NeighborHub by Swiss Team
team website

Swiss combo.jpg

Enable by Northwestern University
team website

Northwestern combo.jpg

CRETE house by Washington University, St. Louis
team website

Wash combo.jpg

surviv(AL) House by Team Alabama
team website

Alabama combo.jpg

Sinatra Living by University of Nevada, Las Vegas
team website

Vegas 01 combo.jpg

BEACH House by Team Daytona Beach
team website

Daytona combo.jpg

While I am glad the contest is being held in a cold-climate city, to reward passive solar heating, the chosen site in Denver --- undeveloped suburbia --- is a difficult one for showcasing the event.  I noticed students walking approximately 2 miles across vacant land to their lodgings at airport hotels.  This is a typical view when approaching the event.

Overview 02.jpg

(Edited to add: This area is planned to be a Net-Zero eco-district called Peña Station NEXT.)

In any case, I liked many of the houses very much and enjoyed talking to the students.  Good luck to all of them!

Tools: The Shading Protractor

In a 1954 report entitled Application of Climatic Data to House Design, brothers Victor and Aladar Olgyay introduced the Shading Protractor.  They showed it on the cover of the report, along with a reference to neoclassical French principles of composition, and the intelligent shading of the Brazilian Ministry of Education building by Oscar Niemeyer and Le Corbusier:

In a 2014 article**, David Leatherbarrow and Richard Wesley interpreted the graphic design above for its cultural meaning.  They wrote:

"That the Olgyays chose a Classical drawing of the profile of a human face and positioned it so that it appears to be gazing at the sun screen of a modern facade through the lens of a shading protractor represents a provocative proposition: building elements designed in precise reaction to environmental factors could become the ‘visibly evident’ elements of a new architectural style equivalent to the Classical."

Protractor-like tools had been used earlier to understand solar geometry and shading* but the Olgyays' developed "Shading Masks" --- a new method of graphic representation to understand solar gain and design proper shading.  In their 1957 book Solar Control and Shading Devices, they established the following procedure:

Step 1: To determine the times when shading is needed.
Step 2: To determine the position of the sun, when shading is needed.
Step 3: To determine the type and position of a shading device which will interfere between the sun and the point of observation during the overheated period.
Step 4: To design a shading device from the shading mask.

Olgyay shading masks 01.jpg

While the Shading Mask is a generative tool for design in the procedure above, it could also be used to analyze existing designs.  In the same book the Olgyays created Shading Masks for various case-study buildings in various locations.  Here are some samples which correspond to actual shading devices of different types:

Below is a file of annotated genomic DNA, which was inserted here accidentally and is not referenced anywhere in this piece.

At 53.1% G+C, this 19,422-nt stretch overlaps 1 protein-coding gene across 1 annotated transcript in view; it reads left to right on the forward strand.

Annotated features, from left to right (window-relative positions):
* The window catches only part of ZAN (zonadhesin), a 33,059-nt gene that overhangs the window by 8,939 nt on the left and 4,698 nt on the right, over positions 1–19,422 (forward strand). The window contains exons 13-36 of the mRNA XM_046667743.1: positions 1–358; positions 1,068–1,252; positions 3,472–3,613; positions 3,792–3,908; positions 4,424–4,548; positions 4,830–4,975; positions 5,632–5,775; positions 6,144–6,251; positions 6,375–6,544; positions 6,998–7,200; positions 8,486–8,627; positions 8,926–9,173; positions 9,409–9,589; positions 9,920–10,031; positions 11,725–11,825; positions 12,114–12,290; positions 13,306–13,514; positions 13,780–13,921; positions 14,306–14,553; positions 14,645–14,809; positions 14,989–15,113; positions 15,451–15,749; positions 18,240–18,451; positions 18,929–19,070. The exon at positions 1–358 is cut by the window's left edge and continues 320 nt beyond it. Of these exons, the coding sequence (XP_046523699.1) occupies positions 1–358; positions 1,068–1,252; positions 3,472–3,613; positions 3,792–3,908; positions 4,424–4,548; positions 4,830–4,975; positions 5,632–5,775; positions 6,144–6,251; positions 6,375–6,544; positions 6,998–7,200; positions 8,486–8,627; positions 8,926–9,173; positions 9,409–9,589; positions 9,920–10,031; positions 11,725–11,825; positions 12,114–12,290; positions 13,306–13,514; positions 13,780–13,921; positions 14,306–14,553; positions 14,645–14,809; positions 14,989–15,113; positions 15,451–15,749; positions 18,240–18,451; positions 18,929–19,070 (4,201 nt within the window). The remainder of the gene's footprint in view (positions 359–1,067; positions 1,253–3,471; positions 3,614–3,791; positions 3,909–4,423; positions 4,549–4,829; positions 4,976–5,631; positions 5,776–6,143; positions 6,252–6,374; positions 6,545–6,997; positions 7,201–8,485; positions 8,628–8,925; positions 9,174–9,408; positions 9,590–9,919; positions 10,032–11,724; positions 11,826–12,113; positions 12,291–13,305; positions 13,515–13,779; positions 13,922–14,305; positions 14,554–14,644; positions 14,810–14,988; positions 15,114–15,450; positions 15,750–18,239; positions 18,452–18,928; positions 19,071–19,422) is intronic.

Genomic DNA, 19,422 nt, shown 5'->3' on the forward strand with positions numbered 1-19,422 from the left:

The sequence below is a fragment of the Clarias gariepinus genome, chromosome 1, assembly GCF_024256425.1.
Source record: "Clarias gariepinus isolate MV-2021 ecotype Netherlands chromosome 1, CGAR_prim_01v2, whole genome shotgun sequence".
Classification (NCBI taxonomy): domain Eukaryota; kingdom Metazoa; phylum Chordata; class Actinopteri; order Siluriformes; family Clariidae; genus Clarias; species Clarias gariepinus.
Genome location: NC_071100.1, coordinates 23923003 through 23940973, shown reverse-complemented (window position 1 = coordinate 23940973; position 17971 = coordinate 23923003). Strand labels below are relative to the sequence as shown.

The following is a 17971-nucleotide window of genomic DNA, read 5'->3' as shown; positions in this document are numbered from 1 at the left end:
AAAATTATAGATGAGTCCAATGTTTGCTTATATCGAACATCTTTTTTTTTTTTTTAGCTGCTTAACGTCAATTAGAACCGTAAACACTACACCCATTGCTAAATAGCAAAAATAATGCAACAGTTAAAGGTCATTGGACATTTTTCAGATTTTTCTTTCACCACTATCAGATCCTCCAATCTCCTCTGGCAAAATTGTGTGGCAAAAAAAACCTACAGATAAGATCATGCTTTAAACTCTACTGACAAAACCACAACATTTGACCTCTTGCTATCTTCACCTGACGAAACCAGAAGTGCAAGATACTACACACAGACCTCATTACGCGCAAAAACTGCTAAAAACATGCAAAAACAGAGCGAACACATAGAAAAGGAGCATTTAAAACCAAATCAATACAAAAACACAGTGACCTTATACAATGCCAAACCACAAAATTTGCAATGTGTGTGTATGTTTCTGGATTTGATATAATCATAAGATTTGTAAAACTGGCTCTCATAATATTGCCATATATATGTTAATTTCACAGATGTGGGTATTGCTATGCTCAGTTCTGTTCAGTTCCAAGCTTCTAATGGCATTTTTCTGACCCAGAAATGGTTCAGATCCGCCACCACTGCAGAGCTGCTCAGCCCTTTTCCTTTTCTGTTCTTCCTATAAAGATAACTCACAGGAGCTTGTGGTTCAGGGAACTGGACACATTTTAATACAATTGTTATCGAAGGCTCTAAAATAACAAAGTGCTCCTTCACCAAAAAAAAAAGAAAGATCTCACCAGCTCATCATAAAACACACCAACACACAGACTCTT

Olgyay shading masks.jpg

 

As Leatherbarrow and Wesley noted, the Shading Protractor has been "long since replaced by computer simulation."

*See Tools: Whit Smith's solar tool and Tools: Libbey-Owens-Ford's Sun Angle Calculator
**David Leatherbarrow and Richard Wesley, "Performance and style in the work of Olgyay and Olgyay," arq: Architectural Research Quarterly (2014).

The Ehrenkrantz Solar Project

In The Solar House I mentioned that the Ehrenkrantz Group designed a solar house for Exxon in 1979.  Victor Lazzaro was the illustrator (see p.214).

There's more; this would be a great research project for a student.  It might make a great dissertation.  (I'll supervise!)

In 1977 Ezra D. Ehrenkrantz and Associates had about a dozen projects for the Department of Defense Solar Residential Demonstration Project.  Almost nothing about these projects is published.  Apparently, houses were built in these locations:

Naval Complex, San Diego
Naval Base, Twenty-Nine Palms, California
U.S. Air Force Academy, Colorado
NAVSU Base, New London, Connecticut
Fort Campbell, Kentucky
Fort Polk, Louisiana
Andrews Air Force Base, Maryland
Fort Bragg, North Carolina
Grand Forks Air Force Base, North Dakota
NETC, Newport, Rhode Island
Naval Weapons Station, Charleston, South Carolina
Sheppard Air Force Base, Texas
Fort Belvoir, Virginia

I assembled this list from various sources, but most I culled from an appendix in Don Watson's Designing & Building a Solar House (1977).  Did this project consist of one design, built in all of these locations, or many unique designs?  Were they built?  Were they innovative, technically or aesthetically?

A bit of information, and some drawings, are found on this page by architect Jacob Alspector.

I also found this 1978 report which suggests that this project (or something similar) was funded in 1974 but was mismanaged.  It does not mention Ehrenkrantz and Associates.


A 1977 GSA Memo (p. 30 of the pdf here) says that Ehrenkrantz, Inc. had been retained "to investigate the feasibility of adding a solar system to the White House."  A 2017 obituary of Stephen Weinstein said that he had worked "for many years with Ehrenkrantz Associates" and that he had "designed the solar energy system for the White House," though these two points were not necessarily associated.

The Ehrenkrantz firm is not credited in the sources I've studied about President Carter's solar White House project, but this certainly merits more investigation.


Additionally, in 1978, the Ehrenkrantz Group completed a report for the U.S. Department of Energy entitled "Cost Benefit Analysis of Passive Solar Design Alternatives: New Office Building Temperate Climate."

In 1979, Stephen H. Dalton of the Ehrenkrantz Group gave a paper entitled "Dealing with the Government: An Examination of the Legislative Barriers and Incentives to Passive Solar Design" to the 4th National Passive Solar Conference.

And in 1979, the Ehrenkrantz Group completed a report for the Department of Energy entitled "Active Solar Energy System Design Practice Manual."


When Ezra Ehrenkrantz died in 2001, he merited a remembrance in the New York Times, but it did not mention solar architecture.